Koru Bush School - 1st June 2013
Today's session was a true testament to the power of free play and the potential of a stick. I have returned from our morning buzzing with the activities that unfolded in front of me which were all, as always, completely initiated by the children. Free play is integral to the bush school philosophy and the main focus of our sessions. It involves allowing the learner to engage in "freely chosen, personally directed, and intrinsically motivated" activities for extended periods of time (Bob Hughes). Basically, good old fashioned play!
This morning's events have given me the perfect opportunity to demonstrate some of it's many benefits and how they are fostered by bush school sessions.
Play provides the ultimate curriculum for social, physical, and cognitive advancement. Secondly, by using materials, interactions with others, and mastery of tasks and skills to progress through levels of play, children develop a sense of control of their environment and a feeling of competence and enjoyment that they can learn.
Francis Wardle Ph.D.
Children learn through first-hand experiential activities with the serious business of ‘play’ providing the vehicle. Through their play children practise and consolidate their learning, play with ideas, experiment, take risks, solve problems, and make decisions… First-hand experiences allow children to develop an understanding of themselves and the world in which they live.
The session began as always with a welcome song and discussion about where to spend the morning. I added to the discussion with the option of visiting a new site and moments later the decision was unanimous - we were heading to the new site.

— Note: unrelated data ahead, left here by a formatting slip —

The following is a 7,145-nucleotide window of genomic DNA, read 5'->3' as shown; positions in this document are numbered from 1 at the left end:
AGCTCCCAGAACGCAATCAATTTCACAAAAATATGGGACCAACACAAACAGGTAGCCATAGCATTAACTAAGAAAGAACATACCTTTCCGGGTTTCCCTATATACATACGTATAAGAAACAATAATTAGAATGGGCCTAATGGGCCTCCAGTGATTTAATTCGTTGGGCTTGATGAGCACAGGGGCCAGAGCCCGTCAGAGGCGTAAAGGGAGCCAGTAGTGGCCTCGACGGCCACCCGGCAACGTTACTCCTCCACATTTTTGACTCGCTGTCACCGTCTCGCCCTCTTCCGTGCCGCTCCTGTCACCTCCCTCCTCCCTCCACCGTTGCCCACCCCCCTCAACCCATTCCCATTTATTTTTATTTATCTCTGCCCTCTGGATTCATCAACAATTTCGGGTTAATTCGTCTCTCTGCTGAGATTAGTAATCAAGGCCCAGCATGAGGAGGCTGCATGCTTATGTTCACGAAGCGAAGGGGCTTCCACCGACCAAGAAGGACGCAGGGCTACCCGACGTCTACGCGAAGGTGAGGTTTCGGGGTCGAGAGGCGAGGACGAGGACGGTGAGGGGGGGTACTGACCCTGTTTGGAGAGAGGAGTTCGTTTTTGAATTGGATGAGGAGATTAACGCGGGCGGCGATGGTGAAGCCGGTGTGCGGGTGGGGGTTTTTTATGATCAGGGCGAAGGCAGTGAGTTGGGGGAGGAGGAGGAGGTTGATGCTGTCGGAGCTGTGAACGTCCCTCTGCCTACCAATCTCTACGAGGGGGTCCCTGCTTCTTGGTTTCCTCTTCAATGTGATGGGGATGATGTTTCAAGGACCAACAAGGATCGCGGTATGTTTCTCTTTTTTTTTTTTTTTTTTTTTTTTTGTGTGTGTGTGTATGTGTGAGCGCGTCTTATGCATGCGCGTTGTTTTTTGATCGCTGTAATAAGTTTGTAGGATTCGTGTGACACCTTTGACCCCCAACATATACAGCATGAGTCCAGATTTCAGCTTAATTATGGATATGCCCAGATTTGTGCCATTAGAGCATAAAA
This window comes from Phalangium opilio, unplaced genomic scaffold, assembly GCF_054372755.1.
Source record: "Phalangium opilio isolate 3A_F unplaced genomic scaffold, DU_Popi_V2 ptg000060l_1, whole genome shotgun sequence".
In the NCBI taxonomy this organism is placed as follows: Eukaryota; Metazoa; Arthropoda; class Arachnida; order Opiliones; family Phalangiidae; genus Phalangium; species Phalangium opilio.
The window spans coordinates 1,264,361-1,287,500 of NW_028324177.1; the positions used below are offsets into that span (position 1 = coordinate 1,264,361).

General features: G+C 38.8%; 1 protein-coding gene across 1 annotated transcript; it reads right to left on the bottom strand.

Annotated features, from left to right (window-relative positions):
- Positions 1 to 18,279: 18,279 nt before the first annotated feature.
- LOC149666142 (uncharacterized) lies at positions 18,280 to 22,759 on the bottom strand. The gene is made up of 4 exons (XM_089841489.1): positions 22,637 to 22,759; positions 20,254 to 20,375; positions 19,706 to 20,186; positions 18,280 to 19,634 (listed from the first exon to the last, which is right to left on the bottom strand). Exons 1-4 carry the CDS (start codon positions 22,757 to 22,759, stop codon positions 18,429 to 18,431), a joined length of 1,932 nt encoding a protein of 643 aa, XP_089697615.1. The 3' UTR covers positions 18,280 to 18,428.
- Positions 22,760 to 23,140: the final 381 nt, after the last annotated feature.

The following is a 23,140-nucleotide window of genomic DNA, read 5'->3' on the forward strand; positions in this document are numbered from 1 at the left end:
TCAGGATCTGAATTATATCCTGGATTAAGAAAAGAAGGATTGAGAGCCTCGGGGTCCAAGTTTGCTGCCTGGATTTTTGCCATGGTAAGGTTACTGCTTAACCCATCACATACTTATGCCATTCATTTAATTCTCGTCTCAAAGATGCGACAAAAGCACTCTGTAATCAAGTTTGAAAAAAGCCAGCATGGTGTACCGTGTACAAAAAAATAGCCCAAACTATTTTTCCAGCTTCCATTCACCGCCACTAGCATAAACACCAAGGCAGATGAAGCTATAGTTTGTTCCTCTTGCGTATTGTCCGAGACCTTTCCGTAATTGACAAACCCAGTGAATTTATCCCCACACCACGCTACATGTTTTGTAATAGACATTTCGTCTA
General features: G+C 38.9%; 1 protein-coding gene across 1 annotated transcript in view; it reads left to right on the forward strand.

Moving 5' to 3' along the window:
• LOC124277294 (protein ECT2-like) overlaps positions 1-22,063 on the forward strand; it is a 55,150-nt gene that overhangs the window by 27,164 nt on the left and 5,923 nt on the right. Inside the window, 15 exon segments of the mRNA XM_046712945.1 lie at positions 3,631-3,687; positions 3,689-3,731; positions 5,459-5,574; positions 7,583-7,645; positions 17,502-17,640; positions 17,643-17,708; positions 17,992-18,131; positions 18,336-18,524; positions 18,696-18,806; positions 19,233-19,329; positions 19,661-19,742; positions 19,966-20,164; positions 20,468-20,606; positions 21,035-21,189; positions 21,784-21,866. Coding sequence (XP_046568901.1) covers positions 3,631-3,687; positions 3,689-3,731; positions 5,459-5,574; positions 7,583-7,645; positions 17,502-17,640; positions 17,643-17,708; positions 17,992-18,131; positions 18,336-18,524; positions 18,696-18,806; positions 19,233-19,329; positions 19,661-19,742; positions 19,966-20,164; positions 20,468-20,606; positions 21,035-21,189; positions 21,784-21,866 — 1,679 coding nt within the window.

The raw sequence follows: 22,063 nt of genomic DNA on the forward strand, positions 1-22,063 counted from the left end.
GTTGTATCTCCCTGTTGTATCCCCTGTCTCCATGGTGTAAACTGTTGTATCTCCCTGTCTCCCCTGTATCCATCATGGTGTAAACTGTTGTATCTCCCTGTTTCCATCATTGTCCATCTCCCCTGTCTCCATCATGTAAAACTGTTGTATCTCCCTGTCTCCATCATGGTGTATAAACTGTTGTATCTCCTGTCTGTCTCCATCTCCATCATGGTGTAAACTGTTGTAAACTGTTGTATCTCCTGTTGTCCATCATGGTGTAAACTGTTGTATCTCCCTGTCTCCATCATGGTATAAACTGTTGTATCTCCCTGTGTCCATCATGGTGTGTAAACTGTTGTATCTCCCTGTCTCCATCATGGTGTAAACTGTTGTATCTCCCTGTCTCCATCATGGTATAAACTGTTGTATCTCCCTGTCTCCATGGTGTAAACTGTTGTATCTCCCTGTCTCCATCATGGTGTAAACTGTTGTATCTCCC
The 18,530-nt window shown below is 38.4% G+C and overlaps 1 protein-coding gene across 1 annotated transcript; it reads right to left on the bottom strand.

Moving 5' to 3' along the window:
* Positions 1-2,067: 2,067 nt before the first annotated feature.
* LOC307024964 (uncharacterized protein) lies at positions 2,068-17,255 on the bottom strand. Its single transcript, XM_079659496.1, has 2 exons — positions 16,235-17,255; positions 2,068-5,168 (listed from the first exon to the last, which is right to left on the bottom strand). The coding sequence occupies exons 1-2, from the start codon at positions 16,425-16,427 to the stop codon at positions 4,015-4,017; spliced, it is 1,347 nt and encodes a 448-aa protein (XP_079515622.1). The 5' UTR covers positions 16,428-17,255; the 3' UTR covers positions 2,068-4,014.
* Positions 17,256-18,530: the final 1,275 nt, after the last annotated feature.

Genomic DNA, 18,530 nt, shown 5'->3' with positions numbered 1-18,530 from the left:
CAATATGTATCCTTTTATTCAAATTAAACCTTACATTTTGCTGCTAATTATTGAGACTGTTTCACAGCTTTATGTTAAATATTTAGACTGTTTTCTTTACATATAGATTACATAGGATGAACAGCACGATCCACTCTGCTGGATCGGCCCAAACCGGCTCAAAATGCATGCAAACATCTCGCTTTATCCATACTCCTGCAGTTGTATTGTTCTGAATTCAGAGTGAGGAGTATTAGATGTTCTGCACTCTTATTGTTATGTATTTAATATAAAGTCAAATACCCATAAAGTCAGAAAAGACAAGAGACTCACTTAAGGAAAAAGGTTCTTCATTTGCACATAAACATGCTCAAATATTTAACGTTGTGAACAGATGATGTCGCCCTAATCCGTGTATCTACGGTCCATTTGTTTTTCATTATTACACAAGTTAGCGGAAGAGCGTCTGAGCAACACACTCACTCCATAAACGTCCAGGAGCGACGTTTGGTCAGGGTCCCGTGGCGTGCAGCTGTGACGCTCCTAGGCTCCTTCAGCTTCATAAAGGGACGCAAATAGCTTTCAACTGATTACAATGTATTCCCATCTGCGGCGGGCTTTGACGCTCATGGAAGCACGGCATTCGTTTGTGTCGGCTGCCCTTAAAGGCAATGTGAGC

The short journey was regularly peppered with stops to marvel and ponder over the many wonders on show. Over the weeks the children have shown a strong interest in some the different fungi that have been popping up on the forest floor. With this in mind I downloaded an identification app on my phone and we had great fun trying to name some of the different varieties. The classification process is so appropriate for young children has it breaks such a tricky task into manageable steps. The children really enjoy finding out about each each species and whether they are safe or not. This information helps them to have safer experience in the bush too - knowledge is power!
As well as fungi there we many other treasures that caught our eyes. Isla noticed this big stick and immediately measured herself against it.
"This stick is taller than me!" Isla
Jade discovered this fascinating tree stump.
"This looks like a home. How did it get like that?" Jade
"Maybe somebody cutted it." Henry
On comparison with another tree stump nearby that had been cut the children reflected that it looked very different and maybe it had blown down.
On arrival at the new site the children quickly began to explore. To my delight the abundance of sticks and branches on offer quickly caught their imagination. As I have already mentioned I fully adopt the concept of free play in my bush school sessions, only providing tasks as provocation for further exploration. In this instance the only task I gave the children was to collect sticks for a 'fire square' we would make later in the session. With this in mind they were off.
Jade quickly found a beautiful piece of tree bark.
"Look! This can be a carrier for my collections" Jade
After further collecting, and inspired by the tree stump from earlier, an idea evolved.
"I want to make a palace." Jade
As she set to work the other children were busy with another creation.
"This is hard to carry!" Renee
"I'll help you" Henry
Soon all the children had joined the effort with an even bigger branch. This branch, which had already inspired unity among the group, would later prove to provoke their imaginations as well.